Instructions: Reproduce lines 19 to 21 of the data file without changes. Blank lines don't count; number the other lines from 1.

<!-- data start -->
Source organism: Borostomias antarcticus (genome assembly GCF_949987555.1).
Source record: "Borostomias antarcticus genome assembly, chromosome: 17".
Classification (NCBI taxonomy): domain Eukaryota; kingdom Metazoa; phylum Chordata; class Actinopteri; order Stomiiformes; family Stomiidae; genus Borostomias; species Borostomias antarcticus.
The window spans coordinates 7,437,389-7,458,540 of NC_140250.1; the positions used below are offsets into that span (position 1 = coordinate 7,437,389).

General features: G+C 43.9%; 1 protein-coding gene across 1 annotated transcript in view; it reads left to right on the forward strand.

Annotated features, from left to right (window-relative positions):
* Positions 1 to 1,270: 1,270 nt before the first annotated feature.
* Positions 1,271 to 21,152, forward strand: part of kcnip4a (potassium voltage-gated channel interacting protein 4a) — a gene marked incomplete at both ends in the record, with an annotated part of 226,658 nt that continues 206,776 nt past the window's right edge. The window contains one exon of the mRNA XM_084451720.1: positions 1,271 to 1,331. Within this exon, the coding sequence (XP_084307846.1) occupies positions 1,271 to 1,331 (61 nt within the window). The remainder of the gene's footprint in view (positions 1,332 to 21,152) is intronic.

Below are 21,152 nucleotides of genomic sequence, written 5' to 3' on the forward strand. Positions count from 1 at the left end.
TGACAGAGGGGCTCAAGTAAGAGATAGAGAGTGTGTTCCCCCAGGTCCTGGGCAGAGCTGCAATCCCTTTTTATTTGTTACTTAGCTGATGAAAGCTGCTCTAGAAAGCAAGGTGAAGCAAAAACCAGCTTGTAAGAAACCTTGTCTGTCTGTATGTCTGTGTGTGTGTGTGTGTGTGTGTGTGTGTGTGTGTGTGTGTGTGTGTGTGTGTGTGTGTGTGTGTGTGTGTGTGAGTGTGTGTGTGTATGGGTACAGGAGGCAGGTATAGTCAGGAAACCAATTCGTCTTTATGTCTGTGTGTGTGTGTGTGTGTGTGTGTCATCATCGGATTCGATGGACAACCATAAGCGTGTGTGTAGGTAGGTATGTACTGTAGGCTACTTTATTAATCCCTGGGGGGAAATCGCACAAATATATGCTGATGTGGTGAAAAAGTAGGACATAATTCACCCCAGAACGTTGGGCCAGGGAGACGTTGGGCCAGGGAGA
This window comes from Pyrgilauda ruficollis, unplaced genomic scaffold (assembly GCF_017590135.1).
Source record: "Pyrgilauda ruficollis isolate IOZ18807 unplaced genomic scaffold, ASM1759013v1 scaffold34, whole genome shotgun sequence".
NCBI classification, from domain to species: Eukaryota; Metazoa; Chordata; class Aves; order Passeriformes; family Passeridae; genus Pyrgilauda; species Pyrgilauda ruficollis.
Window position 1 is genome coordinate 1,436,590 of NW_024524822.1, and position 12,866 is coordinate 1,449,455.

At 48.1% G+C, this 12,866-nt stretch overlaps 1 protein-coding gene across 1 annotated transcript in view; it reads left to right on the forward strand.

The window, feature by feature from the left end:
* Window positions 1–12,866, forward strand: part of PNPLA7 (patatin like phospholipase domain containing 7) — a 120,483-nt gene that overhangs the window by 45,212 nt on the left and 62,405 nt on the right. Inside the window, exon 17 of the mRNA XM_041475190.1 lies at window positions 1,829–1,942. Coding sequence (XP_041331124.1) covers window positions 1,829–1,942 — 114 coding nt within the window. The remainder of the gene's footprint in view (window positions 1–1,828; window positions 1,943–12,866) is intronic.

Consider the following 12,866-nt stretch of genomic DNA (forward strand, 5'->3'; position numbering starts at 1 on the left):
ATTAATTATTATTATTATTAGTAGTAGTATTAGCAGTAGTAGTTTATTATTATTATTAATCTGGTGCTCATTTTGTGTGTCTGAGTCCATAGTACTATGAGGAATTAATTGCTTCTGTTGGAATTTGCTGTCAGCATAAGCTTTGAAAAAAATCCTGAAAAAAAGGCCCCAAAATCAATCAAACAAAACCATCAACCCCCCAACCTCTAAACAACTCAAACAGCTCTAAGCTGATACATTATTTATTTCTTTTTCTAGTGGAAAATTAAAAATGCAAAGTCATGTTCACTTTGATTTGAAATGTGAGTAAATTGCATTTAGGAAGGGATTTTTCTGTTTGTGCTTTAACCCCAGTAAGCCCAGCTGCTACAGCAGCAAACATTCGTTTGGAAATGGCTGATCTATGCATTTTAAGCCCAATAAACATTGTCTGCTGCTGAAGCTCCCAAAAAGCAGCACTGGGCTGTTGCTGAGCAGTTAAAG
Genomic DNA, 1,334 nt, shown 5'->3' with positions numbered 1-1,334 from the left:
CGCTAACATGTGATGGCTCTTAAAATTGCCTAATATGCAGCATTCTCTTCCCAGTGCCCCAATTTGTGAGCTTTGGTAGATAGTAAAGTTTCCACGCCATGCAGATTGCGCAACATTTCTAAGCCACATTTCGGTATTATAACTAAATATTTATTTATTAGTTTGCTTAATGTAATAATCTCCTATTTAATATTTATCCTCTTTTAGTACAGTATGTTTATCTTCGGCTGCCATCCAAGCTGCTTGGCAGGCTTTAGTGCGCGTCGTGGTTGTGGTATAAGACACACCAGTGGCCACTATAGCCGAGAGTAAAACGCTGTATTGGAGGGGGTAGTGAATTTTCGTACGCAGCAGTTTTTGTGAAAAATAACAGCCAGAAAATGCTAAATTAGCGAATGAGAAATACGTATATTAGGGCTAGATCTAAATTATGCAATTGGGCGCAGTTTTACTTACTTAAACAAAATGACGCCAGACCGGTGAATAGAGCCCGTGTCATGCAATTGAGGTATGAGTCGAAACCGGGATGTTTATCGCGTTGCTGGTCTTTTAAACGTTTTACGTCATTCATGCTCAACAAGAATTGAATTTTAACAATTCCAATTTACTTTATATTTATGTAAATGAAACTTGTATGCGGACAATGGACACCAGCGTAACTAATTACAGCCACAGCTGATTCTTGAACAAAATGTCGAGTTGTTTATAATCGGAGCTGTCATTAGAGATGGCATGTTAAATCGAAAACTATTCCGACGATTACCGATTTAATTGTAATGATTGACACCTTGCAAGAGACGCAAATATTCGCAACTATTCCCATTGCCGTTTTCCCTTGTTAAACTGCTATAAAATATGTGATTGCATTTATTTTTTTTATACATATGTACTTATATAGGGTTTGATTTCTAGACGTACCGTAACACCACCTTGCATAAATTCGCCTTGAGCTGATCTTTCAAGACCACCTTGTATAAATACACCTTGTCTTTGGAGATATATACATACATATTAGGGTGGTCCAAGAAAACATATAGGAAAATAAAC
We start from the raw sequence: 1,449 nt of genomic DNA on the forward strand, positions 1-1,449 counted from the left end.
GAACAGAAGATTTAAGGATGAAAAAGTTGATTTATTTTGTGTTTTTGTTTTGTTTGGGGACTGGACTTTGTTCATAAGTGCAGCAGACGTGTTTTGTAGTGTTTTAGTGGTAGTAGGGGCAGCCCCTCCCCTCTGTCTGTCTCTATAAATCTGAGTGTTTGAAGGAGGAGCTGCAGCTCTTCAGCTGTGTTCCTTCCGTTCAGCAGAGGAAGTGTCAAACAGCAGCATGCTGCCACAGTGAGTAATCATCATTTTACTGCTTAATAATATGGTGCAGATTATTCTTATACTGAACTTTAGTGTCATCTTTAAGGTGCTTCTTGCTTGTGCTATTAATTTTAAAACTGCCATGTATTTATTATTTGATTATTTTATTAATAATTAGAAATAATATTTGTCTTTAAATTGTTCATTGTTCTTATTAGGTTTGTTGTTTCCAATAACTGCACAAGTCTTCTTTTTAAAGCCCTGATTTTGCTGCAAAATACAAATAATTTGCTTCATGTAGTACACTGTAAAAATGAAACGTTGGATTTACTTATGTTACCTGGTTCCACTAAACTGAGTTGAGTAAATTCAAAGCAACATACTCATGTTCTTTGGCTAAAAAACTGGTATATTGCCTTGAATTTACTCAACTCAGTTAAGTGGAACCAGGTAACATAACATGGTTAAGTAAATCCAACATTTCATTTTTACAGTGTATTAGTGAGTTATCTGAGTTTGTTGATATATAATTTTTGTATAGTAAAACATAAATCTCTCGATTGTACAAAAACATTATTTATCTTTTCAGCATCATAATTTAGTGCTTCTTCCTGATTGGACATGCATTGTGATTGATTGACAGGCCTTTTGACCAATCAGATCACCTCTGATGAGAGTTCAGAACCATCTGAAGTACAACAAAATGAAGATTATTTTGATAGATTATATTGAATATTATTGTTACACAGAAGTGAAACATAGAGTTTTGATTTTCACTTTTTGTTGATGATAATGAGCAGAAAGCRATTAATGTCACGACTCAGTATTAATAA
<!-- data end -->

ATTAATTATTATTATTATTAGTAGTAGTATTAGCAGTAGTAGTTTATTATTATTATTAATCTGGTGCTCATTTTGTGTGTCTGAGTCCATAGTACTATGAGGAATTAATTGCTTCTGTTGGAATTTGCTGTCAGCATAAGCTTTGAAAAAAATCCTGAAAAAAAGGCCCCAAAATCAATCAAACAAAACCATCAACCCCCCAACCTCTAAACAACTCAAACAGCTCTAAGCTGATACATTATTTATTTCTTTTTCTAGTGGAAAATTAAAAATGCAAAGTCATGTTCACTTTGATTTGAAATGTGAGTAAATTGCATTTAGGAAGGGATTTTTCTGTTTGTGCTTTAACCCCAGTAAGCCCAGCTGCTACAGCAGCAAACATTCGTTTGGAAATGGCTGATCTATGCATTTTAAGCCCAATAAACATTGTCTGCTGCTGAAGCTCCCAAAAAGCAGCACTGGGCTGTTGCTGAGCAGTTAAAG
Genomic DNA, 1,334 nt, shown 5'->3' with positions numbered 1-1,334 from the left:
CGCTAACATGTGATGGCTCTTAAAATTGCCTAATATGCAGCATTCTCTTCCCAGTGCCCCAATTTGTGAGCTTTGGTAGATAGTAAAGTTTCCACGCCATGCAGATTGCGCAACATTTCTAAGCCACATTTCGGTATTATAACTAAATATTTATTTATTAGTTTGCTTAATGTAATAATCTCCTATTTAATATTTATCCTCTTTTAGTACAGTATGTTTATCTTCGGCTGCCATCCAAGCTGCTTGGCAGGCTTTAGTGCGCGTCGTGGTTGTGGTATAAGACACACCAGTGGCCACTATAGCCGAGAGTAAAACGCTGTATTGGAGGGGGTAGTGAATTTTCGTACGCAGCAGTTTTTGTGAAAAATAACAGCCAGAAAATGCTAAATTAGCGAATGAGAAATACGTATATTAGGGCTAGATCTAAATTATGCAATTGGGCGCAGTTTTACTTACTTAAACAAAATGACGCCAGACCGGTGAATAGAGCCCGTGTCATGCAATTGAGGTATGAGTCGAAACCGGGATGTTTATCGCGTTGCTGGTCTTTTAAACGTTTTACGTCATTCATGCTCAACAAGAATTGAATTTTAACAATTCCAATTTACTTTATATTTATGTAAATGAAACTTGTATGCGGACAATGGACACCAGCGTAACTAATTACAGCCACAGCTGATTCTTGAACAAAATGTCGAGTTGTTTATAATCGGAGCTGTCATTAGAGATGGCATGTTAAATCGAAAACTATTCCGACGATTACCGATTTAATTGTAATGATTGACACCTTGCAAGAGACGCAAATATTCGCAACTATTCCCATTGCCGTTTTCCCTTGTTAAACTGCTATAAAATATGTGATTGCATTTATTTTTTTTATACATATGTACTTATATAGGGTTTGATTTCTAGACGTACCGTAACACCACCTTGCATAAATTCGCCTTGAGCTGATCTTTCAAGACCACCTTGTATAAATACACCTTGTCTTTGGAGATATATACATACATATTAGGGTGGTCCAAGAAAACATATAGGAAAATAAAC